Plantar ‘fasciitis’ is a term commonly used to describe pain in the sole of the foot and inner border of the heel. This condition is thought to be due to ’overload’ associated with increased training volume in the athletic population, especially runners and dancers, but also due to lifestyle factors.
The condition is typically characterised by pain just below the heel or along the arch of the foot after a prolonged period of rest i.e stepping first thing in the morning which then eases with movement but exacerbated by prolonged periods of acitivities like walking, standing or running.
The plantar fascia is a thick band of fibrous tissue that is attached to the heel and to the base of the toes. Its function is to help support the medial arch along with intrinsic foot muscles via the Windlass mechanism. This mechanism is the tightening of the fascia when our toes bend backwards creating increased tension within it.
Although the term fascitiis implies inflammation, recent literature has suggested that the pathology resembles that of a tendinopathy with thickening of the fascial attachment, changes in the collagen structure and sometimes underlying bone oedema so it should be really be addressed to as fasciosis or more simply ‘plantar heel pain’. There are several other structures around the heel that can also be affected e.g the fat pad, bursa, tendons, nerves. The exact diagnosis will depend on history, clinical examination and may sometimes involve imaging.
Factors associated with this condition are reduced ankle range of movement, tight calf muscles and weakness of the intrinsic foot muscles. Treatment options commonly used are the use of gel heel cups which can be bought over the counter, regular stretching of the fascia and calf muscles. Interesting recent studies have shown changes in pain and function following high load strength training similar to treatment of tendinopathies. Strengthening of the hip muscles which control the movement in the knee and foot, helps to decrease the load on the fascia and has shown beneficial effects.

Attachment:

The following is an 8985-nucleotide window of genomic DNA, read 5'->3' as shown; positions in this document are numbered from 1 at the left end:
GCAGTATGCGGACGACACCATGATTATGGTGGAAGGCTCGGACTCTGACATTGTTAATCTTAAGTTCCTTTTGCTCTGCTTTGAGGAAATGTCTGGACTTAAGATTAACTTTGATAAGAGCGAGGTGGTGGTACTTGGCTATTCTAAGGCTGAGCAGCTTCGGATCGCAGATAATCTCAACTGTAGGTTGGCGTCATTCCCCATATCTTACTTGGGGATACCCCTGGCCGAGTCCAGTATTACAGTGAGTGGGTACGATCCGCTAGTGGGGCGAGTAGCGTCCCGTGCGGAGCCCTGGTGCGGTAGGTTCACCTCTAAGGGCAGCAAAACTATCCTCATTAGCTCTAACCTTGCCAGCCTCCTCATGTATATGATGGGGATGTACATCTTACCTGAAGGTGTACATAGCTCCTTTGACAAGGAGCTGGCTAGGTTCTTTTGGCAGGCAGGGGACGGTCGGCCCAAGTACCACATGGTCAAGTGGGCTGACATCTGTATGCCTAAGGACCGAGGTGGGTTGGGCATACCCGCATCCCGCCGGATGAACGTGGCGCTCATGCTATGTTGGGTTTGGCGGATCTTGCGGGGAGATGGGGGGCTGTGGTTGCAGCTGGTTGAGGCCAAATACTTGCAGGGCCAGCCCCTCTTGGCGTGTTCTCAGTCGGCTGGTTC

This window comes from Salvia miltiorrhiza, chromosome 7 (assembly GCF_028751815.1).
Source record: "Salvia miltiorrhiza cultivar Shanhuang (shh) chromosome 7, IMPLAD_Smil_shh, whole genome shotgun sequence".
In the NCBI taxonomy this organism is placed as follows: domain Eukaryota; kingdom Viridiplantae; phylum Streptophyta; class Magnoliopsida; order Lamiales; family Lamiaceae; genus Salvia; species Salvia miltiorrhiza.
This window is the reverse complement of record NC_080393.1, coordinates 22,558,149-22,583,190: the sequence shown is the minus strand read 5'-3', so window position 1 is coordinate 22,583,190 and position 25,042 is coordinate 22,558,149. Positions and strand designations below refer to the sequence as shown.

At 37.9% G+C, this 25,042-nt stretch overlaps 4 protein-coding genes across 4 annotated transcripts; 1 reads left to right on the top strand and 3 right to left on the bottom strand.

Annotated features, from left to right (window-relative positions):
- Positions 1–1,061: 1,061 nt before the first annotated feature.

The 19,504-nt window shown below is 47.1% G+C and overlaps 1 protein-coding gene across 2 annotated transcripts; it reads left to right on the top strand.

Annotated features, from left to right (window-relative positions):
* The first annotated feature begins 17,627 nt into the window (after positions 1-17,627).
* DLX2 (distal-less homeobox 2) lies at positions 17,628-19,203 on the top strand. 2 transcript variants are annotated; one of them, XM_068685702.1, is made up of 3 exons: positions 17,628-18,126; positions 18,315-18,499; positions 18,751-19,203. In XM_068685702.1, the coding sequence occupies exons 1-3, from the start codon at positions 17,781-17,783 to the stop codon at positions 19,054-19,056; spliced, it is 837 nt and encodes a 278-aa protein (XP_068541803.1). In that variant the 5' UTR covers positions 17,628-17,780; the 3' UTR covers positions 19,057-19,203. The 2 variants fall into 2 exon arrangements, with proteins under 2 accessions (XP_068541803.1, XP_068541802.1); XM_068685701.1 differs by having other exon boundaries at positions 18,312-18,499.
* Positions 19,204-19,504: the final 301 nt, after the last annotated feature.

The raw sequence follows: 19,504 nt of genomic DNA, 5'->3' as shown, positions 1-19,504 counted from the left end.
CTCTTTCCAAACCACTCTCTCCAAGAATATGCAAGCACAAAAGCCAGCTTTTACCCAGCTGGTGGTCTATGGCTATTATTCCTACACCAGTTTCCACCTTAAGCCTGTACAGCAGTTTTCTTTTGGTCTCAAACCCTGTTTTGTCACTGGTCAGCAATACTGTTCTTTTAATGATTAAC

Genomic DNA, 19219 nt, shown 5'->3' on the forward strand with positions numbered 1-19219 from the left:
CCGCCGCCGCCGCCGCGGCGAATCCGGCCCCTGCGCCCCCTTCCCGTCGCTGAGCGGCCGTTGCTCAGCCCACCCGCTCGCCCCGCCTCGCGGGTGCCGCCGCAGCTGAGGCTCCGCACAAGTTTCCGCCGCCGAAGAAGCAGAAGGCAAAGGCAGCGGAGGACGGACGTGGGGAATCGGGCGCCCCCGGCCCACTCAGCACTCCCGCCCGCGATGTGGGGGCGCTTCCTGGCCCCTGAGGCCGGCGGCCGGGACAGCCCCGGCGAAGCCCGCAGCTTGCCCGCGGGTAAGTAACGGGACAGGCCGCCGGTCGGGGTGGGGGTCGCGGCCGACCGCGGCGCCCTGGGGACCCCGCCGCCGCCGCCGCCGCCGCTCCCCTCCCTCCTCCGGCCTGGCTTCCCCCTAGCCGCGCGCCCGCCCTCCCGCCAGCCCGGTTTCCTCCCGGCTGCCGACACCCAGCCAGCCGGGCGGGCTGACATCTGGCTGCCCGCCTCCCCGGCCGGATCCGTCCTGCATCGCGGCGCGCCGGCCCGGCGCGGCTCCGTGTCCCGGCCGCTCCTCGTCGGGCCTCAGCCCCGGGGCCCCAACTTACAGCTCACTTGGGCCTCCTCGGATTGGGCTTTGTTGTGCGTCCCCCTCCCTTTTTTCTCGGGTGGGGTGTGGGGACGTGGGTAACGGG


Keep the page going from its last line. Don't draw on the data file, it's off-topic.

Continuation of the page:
Physiotherapists and Podiatrists can help to diagnose, prescribe appropriate strengthening or stretching exercises. They can also use taping, dry needling and manual therapy to help in managing the pain. If they suspect a bony spur or other conditions, referrals to our Sports Doctors can also be facilitated for onward investigations.
- Riel H, Cotchett M, Delahunt E, Rathleff MS, Vicenzino B, Weir A, et al. Is 'plantar heel pain' a more appropriate term than 'plantar fasciitis'? Time to move on. Br J Sports Med. 2017.
- Rathleff MS, Molgaard CM, Fredberg U, Kaalund S, Andersen KB, Jensen TT, et al. High-load strength training improves outcome in patients with plantar fasciitis: A randomized controlled trial with 12-month follow-up. Scand J Med Sci Sports. 2015;25(3):e292-300.
- Huffer D, Hing W, Newton R, Clair M. Strength training for plantar fasciitis and the intrinsic foot musculature: A systematic review. Phys Ther Sport. 2017;24:44-52.
- Kamonseki DH, Goncalves GA, Yi LC, Junior IL. Effect of stretching with and without muscle strengthening exercises for the foot and hip in patients with plantar fasciitis: A randomized controlled single-blind clinical trial. Man Ther. 2016;23:76-82.
- Plantar Fasciitis: Will Physical Therapy Help My Foot Pain? J Orthop Sports Phys Ther. 2017;47(2):56